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Economy & Business
Thu January 16, 2014
Tall Cranes Arrive as Northwestern Mutual Begins Huge Demolition
In 2017, a taller building will stand in place of NML's brown building.
You may have noticed a huge construction project taking shape on the eastern edge of downtown Milwaukee. Northwestern Mutual Life is dismantling one of its buildings – the tall brown one.
The first signs of construction became visible right after the New Year. Workers fenced off the site and then began assembling scaffolding along the building.
Last week, tall cranes arrived. Scott Wollenzien is NML’s facilities manager. He says it’ll take seven months to dismantle the 16-story building.
“It’s going to be a piece by piece type of demolition process. We’re going to start at the top and work our way down, floor by floor by floor,” Wollenzien says.
And, there’s plenty of heavy lifting to do.
“The large pieces of concrete that are up there will get torched off and ground into manageable pieces and then actually lifted from the top of the building down to the ground, where they’ll be chopped up even further,” Wollenzien says.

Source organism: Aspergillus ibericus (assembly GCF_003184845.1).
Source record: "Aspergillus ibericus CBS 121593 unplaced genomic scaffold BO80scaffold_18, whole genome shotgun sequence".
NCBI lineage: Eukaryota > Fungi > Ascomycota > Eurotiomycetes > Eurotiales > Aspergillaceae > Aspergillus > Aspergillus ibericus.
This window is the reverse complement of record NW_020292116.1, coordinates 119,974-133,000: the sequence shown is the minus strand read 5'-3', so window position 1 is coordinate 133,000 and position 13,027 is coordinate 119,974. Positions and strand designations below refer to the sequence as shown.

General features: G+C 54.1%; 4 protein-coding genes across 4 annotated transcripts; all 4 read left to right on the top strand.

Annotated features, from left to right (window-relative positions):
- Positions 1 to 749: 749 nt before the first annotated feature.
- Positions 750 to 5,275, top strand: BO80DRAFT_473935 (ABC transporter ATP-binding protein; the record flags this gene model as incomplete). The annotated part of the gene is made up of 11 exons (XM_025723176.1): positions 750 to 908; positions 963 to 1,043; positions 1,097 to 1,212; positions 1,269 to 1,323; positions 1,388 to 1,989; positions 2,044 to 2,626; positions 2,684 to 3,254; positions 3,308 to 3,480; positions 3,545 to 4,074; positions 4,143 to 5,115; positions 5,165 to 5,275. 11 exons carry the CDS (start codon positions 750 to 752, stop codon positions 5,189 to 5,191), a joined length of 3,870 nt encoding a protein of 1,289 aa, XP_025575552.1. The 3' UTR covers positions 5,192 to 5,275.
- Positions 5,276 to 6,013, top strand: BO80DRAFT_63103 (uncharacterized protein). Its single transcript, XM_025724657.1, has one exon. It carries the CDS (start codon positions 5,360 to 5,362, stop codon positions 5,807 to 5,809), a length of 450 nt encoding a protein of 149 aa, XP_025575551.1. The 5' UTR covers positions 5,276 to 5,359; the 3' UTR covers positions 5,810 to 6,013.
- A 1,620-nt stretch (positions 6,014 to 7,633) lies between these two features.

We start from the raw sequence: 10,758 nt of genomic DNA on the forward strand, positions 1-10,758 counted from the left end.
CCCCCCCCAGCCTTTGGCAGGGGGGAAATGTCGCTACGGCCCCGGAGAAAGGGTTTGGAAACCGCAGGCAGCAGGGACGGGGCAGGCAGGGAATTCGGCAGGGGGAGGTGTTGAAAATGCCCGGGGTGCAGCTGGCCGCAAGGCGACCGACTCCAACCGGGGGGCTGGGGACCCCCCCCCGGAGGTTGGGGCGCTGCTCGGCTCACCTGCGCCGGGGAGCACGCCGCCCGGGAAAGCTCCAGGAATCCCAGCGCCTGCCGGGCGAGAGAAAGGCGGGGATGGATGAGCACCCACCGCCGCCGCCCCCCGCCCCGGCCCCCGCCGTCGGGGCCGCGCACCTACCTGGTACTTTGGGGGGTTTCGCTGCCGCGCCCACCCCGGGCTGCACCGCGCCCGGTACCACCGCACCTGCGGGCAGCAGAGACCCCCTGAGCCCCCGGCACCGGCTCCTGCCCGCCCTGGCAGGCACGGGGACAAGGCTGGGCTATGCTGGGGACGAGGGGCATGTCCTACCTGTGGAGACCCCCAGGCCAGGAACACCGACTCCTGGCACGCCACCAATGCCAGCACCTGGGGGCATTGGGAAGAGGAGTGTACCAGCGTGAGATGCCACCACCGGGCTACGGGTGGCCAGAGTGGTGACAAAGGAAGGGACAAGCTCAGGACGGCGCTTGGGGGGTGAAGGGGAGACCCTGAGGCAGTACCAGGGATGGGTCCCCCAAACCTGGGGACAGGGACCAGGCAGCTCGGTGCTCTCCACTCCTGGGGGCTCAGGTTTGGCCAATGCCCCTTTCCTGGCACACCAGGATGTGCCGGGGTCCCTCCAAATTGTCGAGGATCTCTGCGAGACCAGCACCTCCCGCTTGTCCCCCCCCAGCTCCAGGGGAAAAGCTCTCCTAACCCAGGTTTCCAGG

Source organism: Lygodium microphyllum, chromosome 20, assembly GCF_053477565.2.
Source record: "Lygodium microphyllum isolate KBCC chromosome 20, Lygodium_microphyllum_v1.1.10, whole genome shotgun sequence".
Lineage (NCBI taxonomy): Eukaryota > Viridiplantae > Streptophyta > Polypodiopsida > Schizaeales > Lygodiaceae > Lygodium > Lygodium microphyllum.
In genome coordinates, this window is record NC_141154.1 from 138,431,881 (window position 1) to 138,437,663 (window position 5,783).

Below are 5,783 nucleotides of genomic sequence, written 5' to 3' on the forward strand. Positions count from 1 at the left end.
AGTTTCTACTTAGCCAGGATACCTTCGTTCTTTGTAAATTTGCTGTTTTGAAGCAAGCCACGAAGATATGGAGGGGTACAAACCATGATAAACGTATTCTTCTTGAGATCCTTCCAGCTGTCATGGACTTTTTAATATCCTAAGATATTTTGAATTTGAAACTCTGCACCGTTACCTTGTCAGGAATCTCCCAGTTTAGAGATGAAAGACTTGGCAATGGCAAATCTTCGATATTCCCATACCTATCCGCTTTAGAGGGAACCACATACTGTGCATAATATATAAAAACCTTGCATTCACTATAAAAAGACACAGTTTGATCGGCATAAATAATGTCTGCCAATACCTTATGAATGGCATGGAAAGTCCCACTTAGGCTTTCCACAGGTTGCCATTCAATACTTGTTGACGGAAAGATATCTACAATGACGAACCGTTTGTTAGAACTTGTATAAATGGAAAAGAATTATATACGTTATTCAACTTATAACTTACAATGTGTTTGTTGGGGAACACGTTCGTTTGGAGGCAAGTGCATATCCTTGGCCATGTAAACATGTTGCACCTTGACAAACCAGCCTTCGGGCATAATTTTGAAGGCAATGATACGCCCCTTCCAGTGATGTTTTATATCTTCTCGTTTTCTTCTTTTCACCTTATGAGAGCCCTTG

Wollenzien says the company plans to recycle as much debris as possible.
“The equipment you see behind us will actually do some pre-sorting of the materials. They take out some of the aluminum and copper and some of those heavier materials. The rest will go into a dumpster and then get hauled to the Waste Recycle Center where it gets recycled further,” Wollenzien says.
While crews lift and sort, excavators are digging up the street so they can move utility lines. Wollenzien says there are all sorts of challenges to dismantling a huge building in a downtown neighborhood. One - is not to disrupt neighbors or visitors.
“It’s our goal to never close any of the streets around here for any length of time, so there might be some parking lane and some temporary lane closures but our goal is not to impact the downtown area by closing any of the streets,” Wollenzien says.
The entire project – taking down the old and building new, will take three years. Wollenzien says the new office tower will be twice as big and perhaps become known as the glass building rather than the brown one. By August, the site should be flat; then construction will begin.